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I am confused by the phrases like "то, что он пишет" and by the construction "то, что" in general. For example, let us consider this sentence:

(1) То, что он пишет, и так ясно.

However simple and natural this sentence may be for you, it is truly mind-blowing for such a poor student as I am. The Russian words "тo" and "что" are tricky words used as references, and it is especially confusing when they come together to form a complicated Russian logical structure.

I am so much puzzled as to which of the following three interpretations of Sentence (1) is correct:

(2) It is obvious anyway what is contained in his writings.

(3) It is obvious anyway that he is writing.

(4) The ideas he expresses in his writings are obvious anyway.

My question is this: What is the meaning of Sentence (1), and how does "то, что" work in general?


UPDATE: Reading answers and comments, I realized I have to explain the difference between Sentences (2) and (4).

Let's suppose that you are in the 1920s and that your friend tells you, "We know that Hitler writes a book in the prison, but I just learned more details: he writes that the Jews are an evil nation and that the Germans need more living space."

You respond, "I talked with Hitler a lot in the past, so even if you had not told me, I could make a pretty good guess what ideas he is putting on paper. It is obvious that he writes that the Jews are an evil nation and that the Germans need more living space." This is the same as Sentence (2).

Now imagine that you respond differently, "He writes very obvious things. It is so obvious anyway that the Jews are an evil nation and that the Germans need more living space." This is the same as Sentence (4).

Let me try to explain the same thing in Russian.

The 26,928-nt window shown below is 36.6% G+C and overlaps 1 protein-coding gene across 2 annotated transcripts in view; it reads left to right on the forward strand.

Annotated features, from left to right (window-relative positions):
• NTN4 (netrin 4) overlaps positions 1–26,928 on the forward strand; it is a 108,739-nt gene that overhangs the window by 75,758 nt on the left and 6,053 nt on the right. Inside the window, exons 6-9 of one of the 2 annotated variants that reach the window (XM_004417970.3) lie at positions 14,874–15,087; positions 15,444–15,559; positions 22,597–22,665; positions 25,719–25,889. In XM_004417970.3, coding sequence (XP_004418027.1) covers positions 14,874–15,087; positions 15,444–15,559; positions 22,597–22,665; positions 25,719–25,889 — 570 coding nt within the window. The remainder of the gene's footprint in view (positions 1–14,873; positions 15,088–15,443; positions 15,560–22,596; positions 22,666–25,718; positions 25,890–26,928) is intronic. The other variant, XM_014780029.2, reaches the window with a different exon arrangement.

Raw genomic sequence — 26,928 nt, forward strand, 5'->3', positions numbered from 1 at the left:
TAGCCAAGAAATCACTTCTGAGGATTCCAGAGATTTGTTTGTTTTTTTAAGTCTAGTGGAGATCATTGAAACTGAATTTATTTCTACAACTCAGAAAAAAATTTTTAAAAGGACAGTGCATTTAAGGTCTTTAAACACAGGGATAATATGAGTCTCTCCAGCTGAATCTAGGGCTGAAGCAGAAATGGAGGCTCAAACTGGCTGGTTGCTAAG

X says, "Гитлер пишет, что немцам нужно больше пространства."

Y says: "To, что он пишет, и так ясно."

Interpretation (2) of what Y said: И так ясно, что он пишет, что немцам нужно больше пространства.

Interpretation (4) of what Y said: И так ясно, что немцам нужно больше пространства.

I humbly hope that you now understand the difference.

  • 1
    This phrase is ambiguous without context. I guess it means #3, but the context would help. – Alexander Jul 2 '19 at 17:58
  • @Alexander : So it can mean anything from (2)-(4), depending on the context? – Mitsuko Jul 2 '19 at 18:00
  • Yes, and #4 is the least likely meaning. – Alexander Jul 2 '19 at 18:00
  • As for me, (2) means the same as (4), "what is contained in his writings" is the same as "the ideas he expresses in his writings". What's the difference? – Yellow Sky Jul 2 '19 at 18:16
  • @YellowSky : I jadded an update to explain the difference between (2) and (4). – Mitsuko Jul 2 '19 at 23:50
2

Context is key here. Without context, all three interpretations you gave are technically accurate. What would validate each of them are the context and the tone. Or, if it's spoken out loud, the stress / intonation may help too, as it would indicate the speaker's emphasis.
Your first interpretation would be less likely if the tone was formal. In that case a more common formulation would be something along the lines of,

"Что он это пишет, и так ясно"

i.e. the object in the dependent clause should be explicitly stated. Omitting it is a colloquial shorthand, and seen as informal, I believe.